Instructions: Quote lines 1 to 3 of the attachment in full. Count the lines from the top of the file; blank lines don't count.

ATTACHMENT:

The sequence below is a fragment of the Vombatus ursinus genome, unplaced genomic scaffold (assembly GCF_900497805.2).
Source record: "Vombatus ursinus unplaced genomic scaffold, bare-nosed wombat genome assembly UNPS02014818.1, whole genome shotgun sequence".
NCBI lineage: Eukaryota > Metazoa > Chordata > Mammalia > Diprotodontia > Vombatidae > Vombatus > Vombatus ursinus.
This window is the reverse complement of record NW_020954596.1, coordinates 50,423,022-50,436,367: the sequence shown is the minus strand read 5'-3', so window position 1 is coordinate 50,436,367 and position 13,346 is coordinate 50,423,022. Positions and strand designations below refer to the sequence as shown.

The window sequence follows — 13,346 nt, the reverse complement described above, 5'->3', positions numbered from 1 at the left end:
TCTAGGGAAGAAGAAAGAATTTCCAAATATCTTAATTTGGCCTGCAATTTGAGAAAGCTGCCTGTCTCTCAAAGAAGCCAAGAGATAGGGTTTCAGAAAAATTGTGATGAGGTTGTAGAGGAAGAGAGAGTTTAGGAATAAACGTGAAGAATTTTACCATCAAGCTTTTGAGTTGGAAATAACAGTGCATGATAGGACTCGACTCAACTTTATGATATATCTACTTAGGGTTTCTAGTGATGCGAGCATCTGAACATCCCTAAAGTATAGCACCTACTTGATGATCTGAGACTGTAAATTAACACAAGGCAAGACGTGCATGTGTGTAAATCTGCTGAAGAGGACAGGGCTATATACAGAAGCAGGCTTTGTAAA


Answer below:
The sequence below is a fragment of the Vombatus ursinus genome, unplaced genomic scaffold (assembly GCF_900497805.2).
Source record: "Vombatus ursinus unplaced genomic scaffold, bare-nosed wombat genome assembly UNPS02014818.1, whole genome shotgun sequence".
NCBI lineage: Eukaryota > Metazoa > Chordata > Mammalia > Diprotodontia > Vombatidae > Vombatus > Vombatus ursinus.